The reporter I contacted today, Blake Brown from WKRG TV, said he spoke to the Citronelle chief of police yesterday but the chief didn’t have any answers. The chief said he is looking at 3 people but nothing has happened yet. Blake said he will continue to check with the police chief.
My frustration level over this situation is so high, I can’t begin to describe it. I’m sure you all feel helpless and frustrated, too. It’s inconceivable to me that, in a community with such a small population to deal with, the police don’t have any answers yet. I want to drive over to Citronelle myself, and just ride around looking for suspicious behavior.
I guess prevention is our best defense to keep this kind of sociopath crime down in our own towns. While I am not a political activist, I do sometimes visit the ASPC website. They have some suggestions on how to stay informed in your neighborhood by creating a neighborhood community watch program.
The ASPC website says that an animal is abused every 10 seconds.
They suggest building a team of neighbors to get to know the animals in your area, who their owners are and where they live. Pay attention to the animals’ living conditions and external health condition. If you see a bad situation getting worse, ask the person if he or she needs help with vet bills. Many churches now have animal ministry programs and know of vets who will provide services at reduced rates.
If you notice pets are disappearing from your neighborhood, talk to the residents and find out if anyone else has noticed and what they think is happening. Sometimes animals do stray from home.
Keep an eye out for suspicious activity: unfamiliar vehicles that cruise the area, strangers who pay unwarranted attention to neighbor’s pets. Together, your small team can prevent animal abuse, pets being stolen from their back yards, and even neglect. Pay Attention to what is going on!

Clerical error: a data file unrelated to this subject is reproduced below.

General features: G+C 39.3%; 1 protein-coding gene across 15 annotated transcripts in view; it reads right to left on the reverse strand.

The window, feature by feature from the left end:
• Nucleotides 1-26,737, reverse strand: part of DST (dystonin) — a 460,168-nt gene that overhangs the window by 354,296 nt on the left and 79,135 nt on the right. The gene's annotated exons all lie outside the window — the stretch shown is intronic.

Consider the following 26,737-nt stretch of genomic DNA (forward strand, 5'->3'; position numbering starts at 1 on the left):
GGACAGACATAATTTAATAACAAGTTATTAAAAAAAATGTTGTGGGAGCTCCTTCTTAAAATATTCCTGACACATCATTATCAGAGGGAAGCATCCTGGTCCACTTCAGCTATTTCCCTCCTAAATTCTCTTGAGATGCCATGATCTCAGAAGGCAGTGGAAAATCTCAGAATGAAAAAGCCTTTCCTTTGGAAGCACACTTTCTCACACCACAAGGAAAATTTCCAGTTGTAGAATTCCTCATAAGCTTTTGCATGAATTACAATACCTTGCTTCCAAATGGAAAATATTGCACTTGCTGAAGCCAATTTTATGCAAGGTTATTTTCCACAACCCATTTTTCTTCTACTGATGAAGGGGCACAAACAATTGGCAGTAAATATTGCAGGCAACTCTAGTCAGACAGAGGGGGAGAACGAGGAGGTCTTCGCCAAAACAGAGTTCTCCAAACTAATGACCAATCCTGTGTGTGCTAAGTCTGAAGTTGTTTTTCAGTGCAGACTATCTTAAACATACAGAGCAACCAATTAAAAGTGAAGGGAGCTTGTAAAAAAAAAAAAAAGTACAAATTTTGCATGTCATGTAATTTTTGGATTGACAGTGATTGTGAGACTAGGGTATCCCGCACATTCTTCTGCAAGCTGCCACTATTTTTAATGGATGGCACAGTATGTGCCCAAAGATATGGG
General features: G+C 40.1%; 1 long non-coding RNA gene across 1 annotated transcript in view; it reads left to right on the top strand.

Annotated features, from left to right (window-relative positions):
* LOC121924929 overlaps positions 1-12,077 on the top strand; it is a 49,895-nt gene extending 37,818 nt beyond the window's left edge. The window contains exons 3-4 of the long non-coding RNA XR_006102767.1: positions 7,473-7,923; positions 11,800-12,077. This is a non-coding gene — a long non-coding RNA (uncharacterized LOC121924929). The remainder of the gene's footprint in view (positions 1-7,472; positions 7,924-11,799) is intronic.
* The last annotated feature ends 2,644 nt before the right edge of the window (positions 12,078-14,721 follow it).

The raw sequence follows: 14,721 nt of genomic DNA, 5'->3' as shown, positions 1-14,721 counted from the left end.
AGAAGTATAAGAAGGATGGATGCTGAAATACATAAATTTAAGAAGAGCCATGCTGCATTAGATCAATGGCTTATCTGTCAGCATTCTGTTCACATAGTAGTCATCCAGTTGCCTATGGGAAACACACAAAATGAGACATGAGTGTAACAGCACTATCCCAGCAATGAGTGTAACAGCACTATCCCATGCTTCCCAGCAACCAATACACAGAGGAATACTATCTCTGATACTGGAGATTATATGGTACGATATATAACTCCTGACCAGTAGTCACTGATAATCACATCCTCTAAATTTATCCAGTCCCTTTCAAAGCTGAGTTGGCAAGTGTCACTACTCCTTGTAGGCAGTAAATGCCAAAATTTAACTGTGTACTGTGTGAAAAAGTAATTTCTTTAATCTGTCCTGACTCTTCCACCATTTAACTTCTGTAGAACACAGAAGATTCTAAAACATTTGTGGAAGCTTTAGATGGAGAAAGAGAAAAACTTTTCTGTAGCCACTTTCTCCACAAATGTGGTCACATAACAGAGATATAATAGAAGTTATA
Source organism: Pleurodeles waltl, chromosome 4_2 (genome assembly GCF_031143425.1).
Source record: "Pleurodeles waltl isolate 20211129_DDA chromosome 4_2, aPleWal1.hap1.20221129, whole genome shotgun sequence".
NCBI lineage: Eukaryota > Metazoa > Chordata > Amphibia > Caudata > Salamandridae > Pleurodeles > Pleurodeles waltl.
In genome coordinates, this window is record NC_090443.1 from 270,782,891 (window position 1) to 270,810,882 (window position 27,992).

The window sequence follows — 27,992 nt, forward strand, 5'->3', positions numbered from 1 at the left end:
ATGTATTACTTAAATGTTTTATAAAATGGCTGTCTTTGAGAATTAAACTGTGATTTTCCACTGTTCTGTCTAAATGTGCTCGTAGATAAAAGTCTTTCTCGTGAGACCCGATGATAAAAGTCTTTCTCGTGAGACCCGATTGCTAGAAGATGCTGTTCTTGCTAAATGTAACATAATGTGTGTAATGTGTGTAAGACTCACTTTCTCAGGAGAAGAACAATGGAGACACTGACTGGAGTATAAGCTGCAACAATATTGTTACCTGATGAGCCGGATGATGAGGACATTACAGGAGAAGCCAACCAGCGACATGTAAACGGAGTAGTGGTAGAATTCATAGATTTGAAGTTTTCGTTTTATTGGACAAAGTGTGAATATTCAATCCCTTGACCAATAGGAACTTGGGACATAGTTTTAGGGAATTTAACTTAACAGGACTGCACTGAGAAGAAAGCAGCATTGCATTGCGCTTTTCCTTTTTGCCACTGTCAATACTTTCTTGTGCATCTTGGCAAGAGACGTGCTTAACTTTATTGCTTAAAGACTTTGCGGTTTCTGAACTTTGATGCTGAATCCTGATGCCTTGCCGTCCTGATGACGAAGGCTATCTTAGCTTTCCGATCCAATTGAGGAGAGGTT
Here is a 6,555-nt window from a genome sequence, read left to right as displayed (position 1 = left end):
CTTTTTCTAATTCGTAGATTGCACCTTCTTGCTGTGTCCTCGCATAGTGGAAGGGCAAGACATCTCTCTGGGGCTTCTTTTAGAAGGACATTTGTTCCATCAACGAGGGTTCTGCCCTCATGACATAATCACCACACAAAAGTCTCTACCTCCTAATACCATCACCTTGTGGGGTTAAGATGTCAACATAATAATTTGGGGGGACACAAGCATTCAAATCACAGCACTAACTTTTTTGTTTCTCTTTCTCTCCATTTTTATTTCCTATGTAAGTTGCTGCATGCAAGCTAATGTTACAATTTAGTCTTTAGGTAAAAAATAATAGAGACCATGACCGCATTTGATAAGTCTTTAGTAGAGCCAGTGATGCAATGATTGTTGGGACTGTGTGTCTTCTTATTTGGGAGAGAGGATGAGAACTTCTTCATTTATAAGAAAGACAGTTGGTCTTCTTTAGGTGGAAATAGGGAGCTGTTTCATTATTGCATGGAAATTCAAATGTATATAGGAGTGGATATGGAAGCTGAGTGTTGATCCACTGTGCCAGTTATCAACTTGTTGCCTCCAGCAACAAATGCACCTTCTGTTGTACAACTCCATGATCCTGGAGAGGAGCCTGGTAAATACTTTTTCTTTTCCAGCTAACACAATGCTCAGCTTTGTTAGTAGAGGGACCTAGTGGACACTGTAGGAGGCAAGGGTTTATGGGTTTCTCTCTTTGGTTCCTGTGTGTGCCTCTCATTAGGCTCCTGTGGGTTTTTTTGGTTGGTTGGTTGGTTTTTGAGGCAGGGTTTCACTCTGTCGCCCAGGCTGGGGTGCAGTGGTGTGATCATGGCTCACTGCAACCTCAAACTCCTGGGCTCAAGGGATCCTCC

Finally, please don’t be afraid to make phone calls. Let your local police department or mayor’s office know that you are starting a neighborhood watch program. Ask them to help by giving you suggestions on how to proceed. Call your local government representatives, Congress-people and your State Senators. Their contact information is readily available online. Get the phone numbers of everyone you need to call when you see an animal abuse/cruelty problem and distribute fliers with those phone numbers on every doorstep in your neighborhood. Put them in vet offices and grooming salons. And if you see something bad happening, let local news people know, too. They are your biggest resources for making the larger community aware of what is going on, especially if you think the law enforcement agencies aren’t doing enough to stop animal cruelty.
PREVENT animal abuse by letting people know that you won’t tolerate it. Right now, that seems to be all we can do.